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  1. Washing away the stereotypes

Washing away the stereotypes

Laundry/detergent brands, much like other segments, are increasingly challenging and subverting the archetypal gender stance in their ads, reflective of an evolving society.

By: | New Delhi | Updated: October 10, 2017 1:02 AM
WPP, IPG, Facebook, Google, Mars, Microsoft and J&J A gradual shift in thought at the consumer level is also helping in creating an environment for brands to attempt such conversations.

Earlier this year, United Kingdom’s Advertising Standards Authority (ASA), in a bid to push the advertising and brand community to opt for gender accurate portrayal of sexes in ads, banned gender stereotyping in brand communication. In an official statement, Guy Parker, CEO, ASA, shared, “While advertising is only one of the many factors that contribute to unequal gender outcomes, tougher advertising standards can play an important role in tackling inequalities and improving outcomes for individuals, the economy and society as a whole.”

Closer home in India too, certain categories have long been pitched to the women of the house, vying for the attention of the bhabhiji and deviji as societal norms dictated. Changing times, however, present opportunities where brands can start a conversation and either reflect the progressive side of society or be the catalyst of such a conversation, and go beyond aiming solutions solely at women.

What has been seen post Ariel’s #ShareTheLoad campaign is a testament to that. From garnering global attention, attracting awards and starting a conversation in the Indian consumer segment, it has opened up the road for a debate. Another brand in the laundry space that has opted for challenging traditional gender roles exercised in most Indian homes is Lloyd, with an ad for its Unisex Washing Machine.

“The idea is to not make laundry a woman’s-only job,” explains Amit Tiwari, vice president — marketing, Havells India, Lloyd’s parent company. “Typically, the purchase decision is made by females but share of wallet comes from males with the eventual usage of product falling on females. The intention was to bring males into the conversation. The campaign created curiosity about the product among men.”

To push the concept forward, Lloyd conducted activations with in-store demos showing consumers how the task of doing laundry can be divided between family members. “From a marketing standpoint, we are trying to create extra audiences for us,” he adds. For washing machines, Lloyd’s consumers fall between the 25-44 year age group belonging to SEC A and B in tier II and tier III cities. It is a concept that the brand continues with and is willing to carry further into its future strategy as well. Havells is known for its gender inclusive advertising.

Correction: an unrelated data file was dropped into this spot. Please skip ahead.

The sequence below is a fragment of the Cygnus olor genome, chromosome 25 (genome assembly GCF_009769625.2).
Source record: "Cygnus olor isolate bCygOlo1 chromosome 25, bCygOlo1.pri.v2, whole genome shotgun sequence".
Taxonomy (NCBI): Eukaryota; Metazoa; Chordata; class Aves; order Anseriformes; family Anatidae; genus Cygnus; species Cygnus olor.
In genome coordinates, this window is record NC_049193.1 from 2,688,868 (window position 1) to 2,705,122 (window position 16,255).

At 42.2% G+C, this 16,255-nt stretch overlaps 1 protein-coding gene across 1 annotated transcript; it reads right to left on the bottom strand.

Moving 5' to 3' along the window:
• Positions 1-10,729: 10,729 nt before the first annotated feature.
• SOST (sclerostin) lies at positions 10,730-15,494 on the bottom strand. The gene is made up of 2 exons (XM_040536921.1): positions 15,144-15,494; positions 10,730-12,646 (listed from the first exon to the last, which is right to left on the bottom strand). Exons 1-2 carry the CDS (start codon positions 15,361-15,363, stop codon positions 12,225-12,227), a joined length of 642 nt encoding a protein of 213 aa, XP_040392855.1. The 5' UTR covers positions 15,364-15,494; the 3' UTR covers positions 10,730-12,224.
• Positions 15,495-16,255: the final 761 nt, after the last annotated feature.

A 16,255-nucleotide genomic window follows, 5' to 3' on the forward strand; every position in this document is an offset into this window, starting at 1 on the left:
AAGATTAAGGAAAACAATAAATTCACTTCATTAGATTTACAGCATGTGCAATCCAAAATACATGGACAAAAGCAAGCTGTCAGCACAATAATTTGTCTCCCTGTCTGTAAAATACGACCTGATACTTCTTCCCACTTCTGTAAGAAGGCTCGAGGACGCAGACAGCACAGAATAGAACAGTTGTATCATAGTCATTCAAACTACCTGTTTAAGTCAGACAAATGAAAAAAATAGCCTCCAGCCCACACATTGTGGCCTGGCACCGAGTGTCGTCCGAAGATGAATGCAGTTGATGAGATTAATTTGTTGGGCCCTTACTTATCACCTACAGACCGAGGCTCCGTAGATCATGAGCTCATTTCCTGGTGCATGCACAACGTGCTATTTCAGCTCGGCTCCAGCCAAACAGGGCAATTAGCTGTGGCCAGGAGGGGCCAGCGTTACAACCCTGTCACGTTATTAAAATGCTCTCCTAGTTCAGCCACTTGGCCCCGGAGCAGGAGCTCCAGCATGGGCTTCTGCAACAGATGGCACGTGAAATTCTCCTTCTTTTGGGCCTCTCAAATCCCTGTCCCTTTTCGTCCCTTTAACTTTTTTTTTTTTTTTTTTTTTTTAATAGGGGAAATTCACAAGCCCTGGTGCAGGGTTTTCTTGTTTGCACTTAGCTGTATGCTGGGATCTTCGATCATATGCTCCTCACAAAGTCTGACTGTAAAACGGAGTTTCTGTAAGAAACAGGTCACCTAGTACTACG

A gradual shift in thought at the consumer level is also helping in creating an environment for brands to attempt such conversations. Harish Bijoor, brand consultant and founder, Harish Bijoor Consults Inc shares three levels of consumers such advertising resonates with. One is men who are actually using washing machines themselves. Two, even if men aren’t, in progressive families women are teaching their children to use a washing machine. In the third scenario, the woman is still using the washing machine but she vicariously wants the husband to start using the machine as well. “Since these three movements prevail, advertising which twists the gender roles is beneficial to the marketers because it engages all three segments,” he says.

Earlier in June, the Unstereotype Alliance was announced, co-formed by UN Women, Unilever and other companies including WPP, IPG, Facebook, Google, Mars, Microsoft and J&J, to discourage stereotypical portrayal of gender roles in advertising and to encourage positive reinforcement of true gender portrayals.

Now consider how HUL’s Comfort Fabric Conditioner recently launched the Chota Step, Badi Baat campaign wherein a mother involves her young son in the process of washing clothes when he assumes that it is something only his elder sister has use of. “The current brand campaign is just one execution. Gender equality is part of the narrative but it is not the core idea we are putting across or basing the campaign on,” clarifies Harshad Rajadhyaksha, chief creative officer, Ogilvy India, while explaining the campaign.

Kainaz Karmakar, chief creative officer, Ogilvy India further points out that for the current campaign, the product attributes align perfectly with the gender inclusive tone. “Comfort is an international brand. It falls under the ‘unstereotype’ ideology and operates in the space of spreading positivity given the attributes associated with the product,” she says. The attributes being, softening and mellowing  and being gentle overall. The parallel drawn in the real world scenario is to instill in the young boy that laundry, or anything related to it, is as much a job for him to learn as it is for anybody else. While this concept of gender parity has been used in the communication of other categories as well, it remains a point to be addressed more in this space given the assumed role of women in washing, which falls under household chores.
The benefit to brands are twofold. First, the impact on sales given the expanding consumer segment. Second, the image of a socially-conscious brand that is tuned in to the needs of the modern women. The continued conversation that keeps these brands top-of-mind is, of course, a bonus.

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